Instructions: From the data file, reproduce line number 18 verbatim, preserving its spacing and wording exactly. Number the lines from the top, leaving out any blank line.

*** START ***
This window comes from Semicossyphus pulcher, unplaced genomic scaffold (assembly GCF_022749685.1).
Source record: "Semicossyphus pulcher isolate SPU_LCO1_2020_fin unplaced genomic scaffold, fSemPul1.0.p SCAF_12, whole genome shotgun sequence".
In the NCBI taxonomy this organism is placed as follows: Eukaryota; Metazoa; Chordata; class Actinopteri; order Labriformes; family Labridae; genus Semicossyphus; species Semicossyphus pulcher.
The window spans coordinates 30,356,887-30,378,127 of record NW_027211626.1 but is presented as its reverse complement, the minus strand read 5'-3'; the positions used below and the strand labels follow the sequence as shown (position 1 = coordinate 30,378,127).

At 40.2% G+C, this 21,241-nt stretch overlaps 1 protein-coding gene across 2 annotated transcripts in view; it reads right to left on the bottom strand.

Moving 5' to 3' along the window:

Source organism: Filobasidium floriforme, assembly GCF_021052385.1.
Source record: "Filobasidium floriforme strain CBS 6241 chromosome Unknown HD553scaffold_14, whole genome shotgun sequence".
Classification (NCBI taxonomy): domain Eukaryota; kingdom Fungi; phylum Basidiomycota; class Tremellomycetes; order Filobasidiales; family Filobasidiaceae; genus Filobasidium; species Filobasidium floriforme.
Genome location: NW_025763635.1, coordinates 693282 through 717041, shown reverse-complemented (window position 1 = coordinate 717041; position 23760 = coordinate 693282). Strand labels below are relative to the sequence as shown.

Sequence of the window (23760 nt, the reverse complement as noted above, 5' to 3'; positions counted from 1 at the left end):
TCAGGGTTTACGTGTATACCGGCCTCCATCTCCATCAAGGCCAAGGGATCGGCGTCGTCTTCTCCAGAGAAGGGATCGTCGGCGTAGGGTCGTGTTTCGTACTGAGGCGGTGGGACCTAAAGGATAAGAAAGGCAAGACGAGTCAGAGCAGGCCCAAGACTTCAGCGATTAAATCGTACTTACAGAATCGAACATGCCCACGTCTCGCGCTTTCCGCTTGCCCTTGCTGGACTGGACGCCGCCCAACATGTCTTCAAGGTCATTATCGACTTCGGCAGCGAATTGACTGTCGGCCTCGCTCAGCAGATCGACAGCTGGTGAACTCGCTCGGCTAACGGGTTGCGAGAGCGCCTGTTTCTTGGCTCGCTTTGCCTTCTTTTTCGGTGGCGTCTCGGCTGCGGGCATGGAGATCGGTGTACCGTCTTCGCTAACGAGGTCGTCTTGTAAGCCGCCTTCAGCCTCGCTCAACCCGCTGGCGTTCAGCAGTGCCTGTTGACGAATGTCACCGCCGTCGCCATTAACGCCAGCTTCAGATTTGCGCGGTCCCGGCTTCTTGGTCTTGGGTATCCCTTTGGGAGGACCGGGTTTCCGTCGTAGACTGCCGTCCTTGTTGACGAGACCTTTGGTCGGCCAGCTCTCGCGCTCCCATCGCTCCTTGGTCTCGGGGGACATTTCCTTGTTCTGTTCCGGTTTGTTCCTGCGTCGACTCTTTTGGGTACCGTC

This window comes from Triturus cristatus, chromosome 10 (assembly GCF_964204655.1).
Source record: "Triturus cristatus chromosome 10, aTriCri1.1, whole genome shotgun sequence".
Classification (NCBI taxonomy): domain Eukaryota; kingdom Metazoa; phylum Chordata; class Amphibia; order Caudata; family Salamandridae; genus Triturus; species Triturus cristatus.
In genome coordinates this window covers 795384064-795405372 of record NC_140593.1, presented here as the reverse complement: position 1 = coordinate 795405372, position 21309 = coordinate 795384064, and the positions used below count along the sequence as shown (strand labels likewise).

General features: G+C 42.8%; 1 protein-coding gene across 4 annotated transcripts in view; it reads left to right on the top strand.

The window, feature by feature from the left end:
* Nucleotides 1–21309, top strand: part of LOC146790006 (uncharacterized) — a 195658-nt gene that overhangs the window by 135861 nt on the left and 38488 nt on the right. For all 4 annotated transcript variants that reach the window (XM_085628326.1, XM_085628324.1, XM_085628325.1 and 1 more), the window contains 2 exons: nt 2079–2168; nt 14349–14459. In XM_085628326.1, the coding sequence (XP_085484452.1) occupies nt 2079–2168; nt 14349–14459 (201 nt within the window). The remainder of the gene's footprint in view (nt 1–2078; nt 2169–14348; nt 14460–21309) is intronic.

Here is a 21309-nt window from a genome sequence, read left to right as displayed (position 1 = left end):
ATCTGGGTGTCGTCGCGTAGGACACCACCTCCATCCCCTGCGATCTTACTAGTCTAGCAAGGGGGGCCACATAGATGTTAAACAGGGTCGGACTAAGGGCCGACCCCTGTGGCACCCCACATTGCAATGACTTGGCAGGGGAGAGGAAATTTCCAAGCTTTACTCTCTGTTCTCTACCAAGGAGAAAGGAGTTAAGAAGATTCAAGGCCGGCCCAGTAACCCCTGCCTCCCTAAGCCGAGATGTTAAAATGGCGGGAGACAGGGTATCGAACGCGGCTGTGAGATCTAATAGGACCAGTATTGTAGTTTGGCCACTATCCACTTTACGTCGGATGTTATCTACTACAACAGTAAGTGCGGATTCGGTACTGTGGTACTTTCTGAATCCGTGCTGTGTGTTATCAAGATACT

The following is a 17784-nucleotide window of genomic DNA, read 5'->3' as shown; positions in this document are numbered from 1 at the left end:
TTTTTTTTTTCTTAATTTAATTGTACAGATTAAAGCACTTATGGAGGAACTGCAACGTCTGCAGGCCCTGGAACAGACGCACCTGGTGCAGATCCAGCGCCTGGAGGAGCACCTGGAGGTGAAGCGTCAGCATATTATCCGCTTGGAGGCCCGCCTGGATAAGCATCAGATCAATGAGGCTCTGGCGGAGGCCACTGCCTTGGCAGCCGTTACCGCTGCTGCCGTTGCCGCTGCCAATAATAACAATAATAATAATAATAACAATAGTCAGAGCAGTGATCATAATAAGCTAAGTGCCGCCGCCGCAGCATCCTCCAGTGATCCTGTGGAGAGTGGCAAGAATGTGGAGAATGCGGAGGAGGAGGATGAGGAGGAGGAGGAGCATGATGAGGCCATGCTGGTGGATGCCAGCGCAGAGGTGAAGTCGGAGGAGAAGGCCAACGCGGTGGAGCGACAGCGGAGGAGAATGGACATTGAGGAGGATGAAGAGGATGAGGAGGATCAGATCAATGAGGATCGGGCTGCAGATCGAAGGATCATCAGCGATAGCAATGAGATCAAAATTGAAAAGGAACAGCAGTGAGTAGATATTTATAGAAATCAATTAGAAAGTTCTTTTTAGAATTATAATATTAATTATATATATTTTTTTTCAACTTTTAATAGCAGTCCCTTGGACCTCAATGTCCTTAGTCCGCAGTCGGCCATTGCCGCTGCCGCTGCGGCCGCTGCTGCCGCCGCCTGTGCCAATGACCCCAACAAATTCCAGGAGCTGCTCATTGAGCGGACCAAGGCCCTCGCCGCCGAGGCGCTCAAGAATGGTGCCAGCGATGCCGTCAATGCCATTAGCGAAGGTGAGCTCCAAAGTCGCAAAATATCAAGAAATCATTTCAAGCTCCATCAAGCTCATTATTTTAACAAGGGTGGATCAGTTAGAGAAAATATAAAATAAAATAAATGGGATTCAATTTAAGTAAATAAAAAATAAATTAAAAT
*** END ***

The window, feature by feature from the left end: